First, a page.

A roundup of today’s big stories in hyperlocal content, commerce, and technology.
AOL Doubles Down On Content After Surviving Activist Challenge (Forbes)
Jeff Bercovici: Starboard sought to make the case that Tim Armstrong’s strategy, in particular the focus on monetizing premium news content through the sale of display advertising, is an expensive failure. Yesterday’s vote clears the way for him to charge ahead with that program, which, he said, has changed only in minor ways since AOL spun off from Time Warner two and a half years ago
Why Newspapers Were Doomed All Along (Harvard Business Review Blog)
Justin Fox: Once a monopoly was established, the editorial content of a newspaper had no detectable impact on its financial success. News gave a paper legitimacy, and some protection from antitrust laws. Big news, especially sports news, even sold some extra papers from time to time. But even that didn’t really matter, since circulation wasn’t a profit center. The business of the metro monopoly papers simply wasn’t about news.
Groupon Is Winning or Losing, Depending on Who You Ask (NBC Chicago Blog)
“I don’t want to sound pompous, but we made profits when nobody expected us to,” Groupon India CEO Ankur Warikoo told the Business Standard. “We are the only deal site now that is profitable globally.” Just take a moment to let that sink in, because it’s a little difficult to reconcile given that Groupon’s stock is at $9.26.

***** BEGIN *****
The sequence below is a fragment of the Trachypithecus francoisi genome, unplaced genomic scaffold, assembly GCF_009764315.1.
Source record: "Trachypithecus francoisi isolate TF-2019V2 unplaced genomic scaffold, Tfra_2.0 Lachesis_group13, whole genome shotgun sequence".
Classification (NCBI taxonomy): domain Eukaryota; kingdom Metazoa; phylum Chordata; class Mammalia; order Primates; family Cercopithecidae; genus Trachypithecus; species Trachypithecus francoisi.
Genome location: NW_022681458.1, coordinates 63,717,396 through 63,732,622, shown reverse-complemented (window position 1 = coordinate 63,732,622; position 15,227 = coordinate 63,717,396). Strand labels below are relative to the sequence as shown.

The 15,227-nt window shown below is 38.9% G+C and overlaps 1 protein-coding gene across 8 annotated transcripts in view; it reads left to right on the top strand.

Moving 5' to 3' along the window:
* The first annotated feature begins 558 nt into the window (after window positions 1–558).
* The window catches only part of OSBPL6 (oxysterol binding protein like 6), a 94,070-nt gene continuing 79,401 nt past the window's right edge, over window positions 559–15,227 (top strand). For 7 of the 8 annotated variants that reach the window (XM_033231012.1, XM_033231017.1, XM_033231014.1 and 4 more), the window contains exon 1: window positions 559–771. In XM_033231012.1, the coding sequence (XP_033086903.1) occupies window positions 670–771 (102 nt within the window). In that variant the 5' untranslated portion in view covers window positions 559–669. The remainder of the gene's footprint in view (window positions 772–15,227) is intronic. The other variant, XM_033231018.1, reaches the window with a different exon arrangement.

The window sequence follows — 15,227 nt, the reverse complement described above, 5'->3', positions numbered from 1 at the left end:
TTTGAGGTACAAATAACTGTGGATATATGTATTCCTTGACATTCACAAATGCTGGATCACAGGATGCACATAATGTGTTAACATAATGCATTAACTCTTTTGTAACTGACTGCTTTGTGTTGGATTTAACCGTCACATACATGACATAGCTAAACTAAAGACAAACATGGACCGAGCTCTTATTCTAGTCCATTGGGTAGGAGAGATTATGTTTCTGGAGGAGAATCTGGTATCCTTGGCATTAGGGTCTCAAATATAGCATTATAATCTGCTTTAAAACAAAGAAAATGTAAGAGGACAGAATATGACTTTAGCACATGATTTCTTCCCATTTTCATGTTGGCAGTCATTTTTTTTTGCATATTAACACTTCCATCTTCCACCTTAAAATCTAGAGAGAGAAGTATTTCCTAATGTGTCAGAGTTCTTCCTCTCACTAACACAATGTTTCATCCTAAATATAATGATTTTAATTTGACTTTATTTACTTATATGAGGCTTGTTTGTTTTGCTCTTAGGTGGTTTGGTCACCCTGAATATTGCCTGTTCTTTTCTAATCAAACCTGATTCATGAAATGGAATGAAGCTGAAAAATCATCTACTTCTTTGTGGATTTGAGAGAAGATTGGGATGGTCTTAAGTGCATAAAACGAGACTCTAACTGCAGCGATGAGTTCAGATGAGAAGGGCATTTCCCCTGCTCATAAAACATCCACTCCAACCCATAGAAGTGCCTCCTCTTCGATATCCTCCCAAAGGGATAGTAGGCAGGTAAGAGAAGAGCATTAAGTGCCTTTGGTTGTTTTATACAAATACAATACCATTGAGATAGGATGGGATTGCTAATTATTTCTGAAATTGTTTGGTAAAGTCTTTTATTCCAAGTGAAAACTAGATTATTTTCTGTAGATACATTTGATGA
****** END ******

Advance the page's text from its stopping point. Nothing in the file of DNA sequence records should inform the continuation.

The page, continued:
Why Seamless Uses ‘One-Liners’ To Get People To Order Food (Business Insider)
Seamless marketing VP Ryan Scott spoke on a panel at Business Insider’s Mobile Advertising Conference in New York City today. He talked a bit about how Seamless keeps its brand in the mind of consumers. “We really have to think about the full media mix,” said Scott. “We make sure that we’re top of mind, and speaking to customers differently — from a customer’s perspective.”
ICANN Domain Landgrab: What SMBs Should Know (Information Week)
Accountants, retailers, automotive firms, and healthcare companies are among businesses that should be on alert now that ICANN has released its list of proposed new Internet domain names.